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Re: Cellar Construction Question

#24 Post by ChristopherSK » August 27th, 2019, 6:11 pm

Rajesh, the drip line issue becomes more of a pain if you don't have a sump pump to drain it into (which I have) so Tom's suggestion of draining it to a bucket will work but you have to drain it every few weeks during the summer; if you do this, put some charcoal in the bucket. I concur that you don't need to go to the cellar "experts" if it's just to install the unit and electrical components, as finding an hvac person who can repair the unit your purchase will save you time when you need a rapid repair if/when a component of the unit goes south. My breezaire is really old technology and its rather easy for almost any hvac person to repair. There is probably a thread about this here or on CT, but I like that my breezaire is easy to repair, but some of the electrical components can fry easily with slight power surges or power outages. That's what keeps me from giving a firm recommendation, and why I have spare parts on hand so that it can be repaired in a few hours without compromising the temperature.
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Re: Cellar Construction Question

#25 Post by Jeffrey Neal » August 27th, 2019, 7:21 pm

I agree with taking the racks out and doing it from inside the cellar. Otherwise you will end up with a mess. If you take out all of the drywall and put spray foam in the walls and ceiling, you can get a great airtight cellar. The suggestion re densarmor fiberglass is spot on as well. It is a great product that looks like drywall, but it is far more water resistant than greenboard.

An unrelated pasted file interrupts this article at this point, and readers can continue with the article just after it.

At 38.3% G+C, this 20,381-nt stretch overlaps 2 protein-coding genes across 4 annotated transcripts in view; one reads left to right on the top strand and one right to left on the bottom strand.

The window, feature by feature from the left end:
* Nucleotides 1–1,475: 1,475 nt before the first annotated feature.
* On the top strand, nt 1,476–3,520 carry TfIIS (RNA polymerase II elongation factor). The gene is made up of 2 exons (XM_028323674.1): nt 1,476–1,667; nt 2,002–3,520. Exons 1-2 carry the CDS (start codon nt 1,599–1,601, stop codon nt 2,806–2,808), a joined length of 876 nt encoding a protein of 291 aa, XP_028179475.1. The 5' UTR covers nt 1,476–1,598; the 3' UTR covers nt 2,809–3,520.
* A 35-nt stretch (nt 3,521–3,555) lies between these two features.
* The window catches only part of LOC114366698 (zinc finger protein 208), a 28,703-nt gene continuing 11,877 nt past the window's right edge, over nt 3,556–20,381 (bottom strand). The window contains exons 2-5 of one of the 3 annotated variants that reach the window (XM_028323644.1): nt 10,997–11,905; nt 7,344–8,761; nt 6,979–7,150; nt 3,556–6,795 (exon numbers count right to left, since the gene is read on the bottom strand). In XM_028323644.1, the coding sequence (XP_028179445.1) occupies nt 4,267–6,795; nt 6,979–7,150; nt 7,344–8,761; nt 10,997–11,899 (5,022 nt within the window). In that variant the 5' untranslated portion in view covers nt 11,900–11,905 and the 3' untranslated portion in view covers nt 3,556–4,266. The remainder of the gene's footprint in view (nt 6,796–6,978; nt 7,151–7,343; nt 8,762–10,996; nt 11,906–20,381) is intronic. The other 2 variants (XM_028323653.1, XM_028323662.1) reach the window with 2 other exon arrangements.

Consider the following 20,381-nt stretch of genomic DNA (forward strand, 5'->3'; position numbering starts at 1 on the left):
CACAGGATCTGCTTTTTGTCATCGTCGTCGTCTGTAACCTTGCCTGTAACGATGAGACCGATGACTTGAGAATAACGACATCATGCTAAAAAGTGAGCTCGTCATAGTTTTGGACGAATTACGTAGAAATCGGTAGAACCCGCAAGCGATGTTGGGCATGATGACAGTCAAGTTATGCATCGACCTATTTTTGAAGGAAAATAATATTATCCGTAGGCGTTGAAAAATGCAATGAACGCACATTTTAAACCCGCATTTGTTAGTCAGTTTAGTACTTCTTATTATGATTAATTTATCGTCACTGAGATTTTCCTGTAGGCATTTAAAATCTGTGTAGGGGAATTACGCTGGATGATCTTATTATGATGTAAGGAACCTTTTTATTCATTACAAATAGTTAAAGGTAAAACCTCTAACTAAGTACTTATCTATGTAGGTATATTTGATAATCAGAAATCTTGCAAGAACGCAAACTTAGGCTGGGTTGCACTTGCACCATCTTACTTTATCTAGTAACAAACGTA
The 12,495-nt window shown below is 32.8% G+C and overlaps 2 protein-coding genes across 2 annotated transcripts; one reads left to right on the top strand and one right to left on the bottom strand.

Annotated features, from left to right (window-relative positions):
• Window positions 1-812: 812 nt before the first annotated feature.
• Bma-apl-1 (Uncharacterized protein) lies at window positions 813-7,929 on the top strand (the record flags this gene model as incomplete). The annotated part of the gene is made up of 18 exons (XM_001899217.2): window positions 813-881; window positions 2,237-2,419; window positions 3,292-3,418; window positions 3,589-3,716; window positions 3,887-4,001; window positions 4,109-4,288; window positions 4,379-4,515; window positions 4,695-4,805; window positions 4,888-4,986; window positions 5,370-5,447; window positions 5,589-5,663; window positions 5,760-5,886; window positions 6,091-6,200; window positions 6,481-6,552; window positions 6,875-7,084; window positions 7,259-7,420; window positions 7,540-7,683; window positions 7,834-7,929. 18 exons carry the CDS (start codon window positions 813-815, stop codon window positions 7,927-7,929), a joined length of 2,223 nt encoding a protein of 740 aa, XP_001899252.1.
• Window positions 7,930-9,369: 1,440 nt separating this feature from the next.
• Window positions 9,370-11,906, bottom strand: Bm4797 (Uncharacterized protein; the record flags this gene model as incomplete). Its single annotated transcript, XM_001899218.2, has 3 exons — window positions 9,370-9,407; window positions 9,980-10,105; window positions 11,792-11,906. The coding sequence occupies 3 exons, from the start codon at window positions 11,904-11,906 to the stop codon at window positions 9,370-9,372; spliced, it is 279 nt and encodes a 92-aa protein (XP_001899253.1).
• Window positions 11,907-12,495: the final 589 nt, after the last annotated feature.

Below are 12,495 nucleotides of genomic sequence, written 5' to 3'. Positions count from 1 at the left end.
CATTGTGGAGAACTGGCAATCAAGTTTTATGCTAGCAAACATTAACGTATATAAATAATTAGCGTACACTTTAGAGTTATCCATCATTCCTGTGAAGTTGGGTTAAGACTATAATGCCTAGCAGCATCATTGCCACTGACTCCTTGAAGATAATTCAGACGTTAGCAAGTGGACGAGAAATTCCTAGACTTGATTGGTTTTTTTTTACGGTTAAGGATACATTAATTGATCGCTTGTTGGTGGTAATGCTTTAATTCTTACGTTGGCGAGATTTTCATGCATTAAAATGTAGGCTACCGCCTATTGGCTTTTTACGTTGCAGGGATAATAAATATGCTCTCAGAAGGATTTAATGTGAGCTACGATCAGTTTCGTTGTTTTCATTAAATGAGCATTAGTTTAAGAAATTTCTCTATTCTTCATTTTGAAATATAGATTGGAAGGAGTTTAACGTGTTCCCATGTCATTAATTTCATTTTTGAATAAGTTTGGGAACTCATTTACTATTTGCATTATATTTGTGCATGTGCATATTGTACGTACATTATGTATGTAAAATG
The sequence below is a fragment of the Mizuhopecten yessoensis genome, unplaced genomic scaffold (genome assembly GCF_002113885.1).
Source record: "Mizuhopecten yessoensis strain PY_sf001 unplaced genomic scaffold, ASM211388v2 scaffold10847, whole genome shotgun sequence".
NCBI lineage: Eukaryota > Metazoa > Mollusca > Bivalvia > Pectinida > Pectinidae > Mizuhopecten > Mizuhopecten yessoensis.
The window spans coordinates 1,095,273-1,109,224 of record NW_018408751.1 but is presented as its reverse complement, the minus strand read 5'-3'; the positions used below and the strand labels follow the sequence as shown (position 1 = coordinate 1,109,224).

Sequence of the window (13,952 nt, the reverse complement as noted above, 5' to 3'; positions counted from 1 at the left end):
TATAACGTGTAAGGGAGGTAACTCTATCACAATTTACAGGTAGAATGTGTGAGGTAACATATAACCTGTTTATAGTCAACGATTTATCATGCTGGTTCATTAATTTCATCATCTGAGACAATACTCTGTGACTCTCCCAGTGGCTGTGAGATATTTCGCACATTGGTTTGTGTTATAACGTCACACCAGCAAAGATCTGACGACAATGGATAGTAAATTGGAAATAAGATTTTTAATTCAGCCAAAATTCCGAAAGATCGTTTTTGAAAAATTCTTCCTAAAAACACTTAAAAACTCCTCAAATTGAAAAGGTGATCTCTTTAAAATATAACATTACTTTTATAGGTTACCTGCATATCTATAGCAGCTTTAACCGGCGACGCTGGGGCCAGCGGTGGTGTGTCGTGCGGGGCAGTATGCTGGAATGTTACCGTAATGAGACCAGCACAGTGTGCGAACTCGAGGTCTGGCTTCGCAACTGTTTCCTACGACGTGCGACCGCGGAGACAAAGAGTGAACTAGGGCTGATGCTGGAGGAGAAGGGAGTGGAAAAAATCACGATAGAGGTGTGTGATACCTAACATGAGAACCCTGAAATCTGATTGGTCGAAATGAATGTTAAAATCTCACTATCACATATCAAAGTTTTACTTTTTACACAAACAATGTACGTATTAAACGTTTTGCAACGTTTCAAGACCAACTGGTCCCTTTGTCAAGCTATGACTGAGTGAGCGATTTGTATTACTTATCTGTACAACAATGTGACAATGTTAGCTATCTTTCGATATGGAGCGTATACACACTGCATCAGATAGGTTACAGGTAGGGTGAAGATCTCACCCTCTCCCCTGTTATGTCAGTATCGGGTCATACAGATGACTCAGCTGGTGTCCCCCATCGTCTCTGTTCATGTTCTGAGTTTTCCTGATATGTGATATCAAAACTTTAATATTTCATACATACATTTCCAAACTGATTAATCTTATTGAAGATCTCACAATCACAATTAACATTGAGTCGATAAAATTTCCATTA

When I built my cellar I had a contractor come in and do the spray foam. It was less than 2 grand. Before the densarmor went it, I caulked every seam between the studs and floor, where 2 studs were side by side, etc. the result was a cellar that is so airtight that the cellarpro unit does not produce any condensate. I have a small condensate pump that routes through the outside wall, but it has never been needed.

The cellarpro cooling unit is relatively quiet, but I think it is a bit loud for a bedroom.

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Re: Cellar Construction Question

#26 Post by John Morris » August 27th, 2019, 9:06 pm

dennis.coronado wrote:
August 27th, 2019, 8:53 am
John Morris wrote:
August 27th, 2019, 8:24 am
You need professionals to spray closed-cell foam. They use haz-mat suits.

It sounds like the differential between the guest room and the wine room won't be that great, so you may not need a huge amount of insulation. Standard fiberglas batts for 2x4 wall cavities are R-21. Those are easy to install. You'd need a vapor barrier, too, of course.
When did they come out with R-21 batts for a 2x4 wall?
Oops. You're right. That's for 2x6s.
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Re: Cellar Construction Question

#27 Post by GregT » August 27th, 2019, 10:35 pm

Alan Rath wrote:
August 27th, 2019, 3:09 pm
JLuch wrote:
August 27th, 2019, 3:02 pm
My wife and I are expecting our first child, so I am more focused on getting things set up for that.
Congratulations! That also requires a moisture barrier...
I almost missed that! Well done! champagne.gif

But for the OP, don't think of insulation only as batts or spray foam. You can get sheets of extruded polystyrene. They are their own moisture barriers.